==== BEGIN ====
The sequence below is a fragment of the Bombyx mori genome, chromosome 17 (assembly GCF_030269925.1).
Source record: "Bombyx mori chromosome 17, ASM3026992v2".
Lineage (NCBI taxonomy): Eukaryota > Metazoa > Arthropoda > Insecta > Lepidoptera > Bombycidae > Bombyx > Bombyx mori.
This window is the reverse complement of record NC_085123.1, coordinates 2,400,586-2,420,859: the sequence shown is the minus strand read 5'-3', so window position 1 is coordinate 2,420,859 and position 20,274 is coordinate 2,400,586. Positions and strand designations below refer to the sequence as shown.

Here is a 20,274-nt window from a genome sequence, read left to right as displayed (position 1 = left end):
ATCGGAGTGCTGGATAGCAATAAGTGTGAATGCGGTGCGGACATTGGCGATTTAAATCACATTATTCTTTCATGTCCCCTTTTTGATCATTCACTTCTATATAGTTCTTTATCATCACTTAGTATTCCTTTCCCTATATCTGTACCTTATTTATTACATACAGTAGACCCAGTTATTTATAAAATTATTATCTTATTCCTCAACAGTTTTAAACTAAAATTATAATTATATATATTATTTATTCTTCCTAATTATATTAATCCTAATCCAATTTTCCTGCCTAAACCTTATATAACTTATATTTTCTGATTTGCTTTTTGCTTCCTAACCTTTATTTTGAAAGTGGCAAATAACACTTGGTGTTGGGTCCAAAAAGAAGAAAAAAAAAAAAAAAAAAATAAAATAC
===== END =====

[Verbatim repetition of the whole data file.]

The sequence below is a fragment of the Bombyx mori genome, chromosome 17 (assembly GCF_030269925.1).
Source record: "Bombyx mori chromosome 17, ASM3026992v2".
Lineage (NCBI taxonomy): Eukaryota > Metazoa > Arthropoda > Insecta > Lepidoptera > Bombycidae > Bombyx > Bombyx mori.
This window is the reverse complement of record NC_085123.1, coordinates 2,400,586-2,420,859: the sequence shown is the minus strand read 5'-3', so window position 1 is coordinate 2,420,859 and position 20,274 is coordinate 2,400,586. Positions and strand designations below refer to the sequence as shown.

Here is a 20,274-nt window from a genome sequence, read left to right as displayed (position 1 = left end):
ATCGGAGTGCTGGATAGCAATAAGTGTGAATGCGGTGCGGACATTGGCGATTTAAATCACATTATTCTTTCATGTCCCCTTTTTGATCATTCACTTCTATATAGTTCTTTATCATCACTTAGTATTCCTTTCCCTATATCTGTACCTTATTTATTACATACAGTAGACCCAGTTATTTATAAAATTATTATCTTATTCCTCAACAGTTTTAAACTAAAATTATAATTATATATATTATTTATTCTTCCTAATTATATTAATCCTAATCCAATTTTCCTGCCTAAACCTTATATAACTTATATTTTCTGATTTGCTTTTTGCTTCCTAACCTTTATTTTGAAAGTGGCAAATAACACTTGGTGTTGGGTCCAAAAAGAAGAAAAAAAAAAAAAAAAAAATAAAATAC